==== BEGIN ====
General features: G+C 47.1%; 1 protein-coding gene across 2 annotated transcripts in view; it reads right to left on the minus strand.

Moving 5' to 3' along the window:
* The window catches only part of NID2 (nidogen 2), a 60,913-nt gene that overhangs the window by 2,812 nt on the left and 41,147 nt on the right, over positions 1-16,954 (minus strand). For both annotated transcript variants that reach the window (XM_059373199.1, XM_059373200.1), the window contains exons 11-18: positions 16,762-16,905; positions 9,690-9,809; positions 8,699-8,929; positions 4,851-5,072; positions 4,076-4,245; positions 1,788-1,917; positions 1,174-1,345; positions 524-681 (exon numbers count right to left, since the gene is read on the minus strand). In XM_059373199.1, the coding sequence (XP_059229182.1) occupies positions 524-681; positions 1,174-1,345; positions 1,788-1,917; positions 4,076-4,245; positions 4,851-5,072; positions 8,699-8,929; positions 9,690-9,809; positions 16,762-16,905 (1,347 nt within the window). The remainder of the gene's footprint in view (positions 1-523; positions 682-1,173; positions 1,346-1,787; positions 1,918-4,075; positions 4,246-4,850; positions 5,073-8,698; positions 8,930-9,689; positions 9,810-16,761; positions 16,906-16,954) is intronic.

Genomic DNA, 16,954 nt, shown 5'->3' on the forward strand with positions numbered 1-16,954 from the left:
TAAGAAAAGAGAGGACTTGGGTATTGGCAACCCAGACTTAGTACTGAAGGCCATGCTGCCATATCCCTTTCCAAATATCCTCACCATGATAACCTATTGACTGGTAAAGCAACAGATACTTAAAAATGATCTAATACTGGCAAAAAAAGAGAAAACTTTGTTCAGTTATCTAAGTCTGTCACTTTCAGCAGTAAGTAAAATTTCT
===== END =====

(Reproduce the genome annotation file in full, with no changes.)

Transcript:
General features: G+C 47.1%; 1 protein-coding gene across 2 annotated transcripts in view; it reads right to left on the minus strand.

Moving 5' to 3' along the window:
* The window catches only part of NID2 (nidogen 2), a 60,913-nt gene that overhangs the window by 2,812 nt on the left and 41,147 nt on the right, over positions 1-16,954 (minus strand). For both annotated transcript variants that reach the window (XM_059373199.1, XM_059373200.1), the window contains exons 11-18: positions 16,762-16,905; positions 9,690-9,809; positions 8,699-8,929; positions 4,851-5,072; positions 4,076-4,245; positions 1,788-1,917; positions 1,174-1,345; positions 524-681 (exon numbers count right to left, since the gene is read on the minus strand). In XM_059373199.1, the coding sequence (XP_059229182.1) occupies positions 524-681; positions 1,174-1,345; positions 1,788-1,917; positions 4,076-4,245; positions 4,851-5,072; positions 8,699-8,929; positions 9,690-9,809; positions 16,762-16,905 (1,347 nt within the window). The remainder of the gene's footprint in view (positions 1-523; positions 682-1,173; positions 1,346-1,787; positions 1,918-4,075; positions 4,246-4,850; positions 5,073-8,698; positions 8,930-9,689; positions 9,810-16,761; positions 16,906-16,954) is intronic.

Genomic DNA, 16,954 nt, shown 5'->3' on the forward strand with positions numbered 1-16,954 from the left:
TAAGAAAAGAGAGGACTTGGGTATTGGCAACCCAGACTTAGTACTGAAGGCCATGCTGCCATATCCCTTTCCAAATATCCTCACCATGATAACCTATTGACTGGTAAAGCAACAGATACTTAAAAATGATCTAATACTGGCAAAAAAAGAGAAAACTTTGTTCAGTTATCTAAGTCTGTCACTTTCAGCAGTAAGTAAAATTTCT